The Dream of Nation: A Social and Intellectual History of Quebec

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McGill-Queen's Press - MQUP, 2002 - History - 344 pages
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Essential reading for an understanding of contemporary Quebec, The Dream of Nation traces the changing nature of various "dreams of nation," from the imperial dream of New France to the separatist dream of the 1980 referendum. Susan Mann demonstrates that these dreams, fashioned by elites in response to the recurring question of how to be French in North America, proposed an ever-elusive unanimity. She discusses how social, economic, and political pressures, as well as changing populations, invariably thwarted one dream and provided the makings of another.
A work of pioneering scholarship and remarkable synthesis, The Dream of Nation weaves together two of the dominant ideologies of the twentieth century: nationalism and feminism. A new preface contextualizes the 1982 edition and outlines the different contours of Quebec's latest thoughts on sovereignty.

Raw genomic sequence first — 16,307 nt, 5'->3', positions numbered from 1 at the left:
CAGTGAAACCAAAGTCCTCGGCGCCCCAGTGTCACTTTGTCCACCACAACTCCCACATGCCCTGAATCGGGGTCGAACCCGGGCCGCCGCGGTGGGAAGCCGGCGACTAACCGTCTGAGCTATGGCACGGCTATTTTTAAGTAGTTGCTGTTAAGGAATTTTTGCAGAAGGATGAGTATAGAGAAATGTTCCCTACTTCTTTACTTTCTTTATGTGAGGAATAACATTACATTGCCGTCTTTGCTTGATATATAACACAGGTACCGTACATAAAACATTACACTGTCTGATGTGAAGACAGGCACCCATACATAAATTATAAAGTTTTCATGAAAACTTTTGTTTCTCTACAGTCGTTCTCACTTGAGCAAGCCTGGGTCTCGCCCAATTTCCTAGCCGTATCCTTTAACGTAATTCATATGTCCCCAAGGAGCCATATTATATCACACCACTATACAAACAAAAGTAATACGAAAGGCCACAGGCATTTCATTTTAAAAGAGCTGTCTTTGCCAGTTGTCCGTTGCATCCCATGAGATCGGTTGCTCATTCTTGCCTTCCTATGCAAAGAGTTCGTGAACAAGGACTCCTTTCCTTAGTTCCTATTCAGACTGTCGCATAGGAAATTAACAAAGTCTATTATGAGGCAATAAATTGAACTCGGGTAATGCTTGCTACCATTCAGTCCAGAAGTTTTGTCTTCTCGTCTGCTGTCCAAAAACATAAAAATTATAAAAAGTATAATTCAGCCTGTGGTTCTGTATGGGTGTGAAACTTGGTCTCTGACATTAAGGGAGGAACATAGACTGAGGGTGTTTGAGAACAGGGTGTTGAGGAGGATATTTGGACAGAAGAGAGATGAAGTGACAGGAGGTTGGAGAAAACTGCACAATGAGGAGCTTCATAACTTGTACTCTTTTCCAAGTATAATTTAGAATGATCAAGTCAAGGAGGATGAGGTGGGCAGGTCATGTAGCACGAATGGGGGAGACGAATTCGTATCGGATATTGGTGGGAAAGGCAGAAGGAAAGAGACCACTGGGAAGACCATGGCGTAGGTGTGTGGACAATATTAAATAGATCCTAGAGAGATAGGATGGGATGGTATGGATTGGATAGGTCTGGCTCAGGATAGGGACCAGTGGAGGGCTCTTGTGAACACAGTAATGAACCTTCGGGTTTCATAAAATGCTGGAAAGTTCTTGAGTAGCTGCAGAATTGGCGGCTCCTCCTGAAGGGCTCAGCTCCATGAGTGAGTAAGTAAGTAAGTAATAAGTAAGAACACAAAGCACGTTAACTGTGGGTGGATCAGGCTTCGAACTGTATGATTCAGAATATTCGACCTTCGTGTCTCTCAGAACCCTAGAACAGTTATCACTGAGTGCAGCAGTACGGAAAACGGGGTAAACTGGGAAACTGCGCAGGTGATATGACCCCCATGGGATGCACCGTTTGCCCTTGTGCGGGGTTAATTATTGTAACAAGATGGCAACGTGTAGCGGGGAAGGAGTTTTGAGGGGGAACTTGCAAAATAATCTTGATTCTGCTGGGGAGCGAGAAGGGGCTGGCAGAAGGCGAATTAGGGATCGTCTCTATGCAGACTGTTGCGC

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Contents

The Dream of Empire
1
Conquest
16
An Others Empire
33
The Birth of Nationalism
48
For Whom the Bell Tolls
67
Alliance for Survival
81
The Confederation Risk
100
The Clerical Offensive
115
The Prussians Are Next Door
201
Abbe Groulx Sounds the Alarm
218
The Search for Equilibrium
233
Ottawas War
249
Rally Round the Flag
266
RadioCanada
282
Noisy Evolution
298
Feminism Federalism and the Independence of Quebec
317

Nobody Meant to Stay
132
The End of Empire
150
The Twentieth Century Belongs to Quebec
167
Feminism Nationalism and the Clerical Defensive
184

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About the author (2002)

Mann is a visiting professor at the McGill Centre for Research and Teaching on Women and president emeritus of York University.

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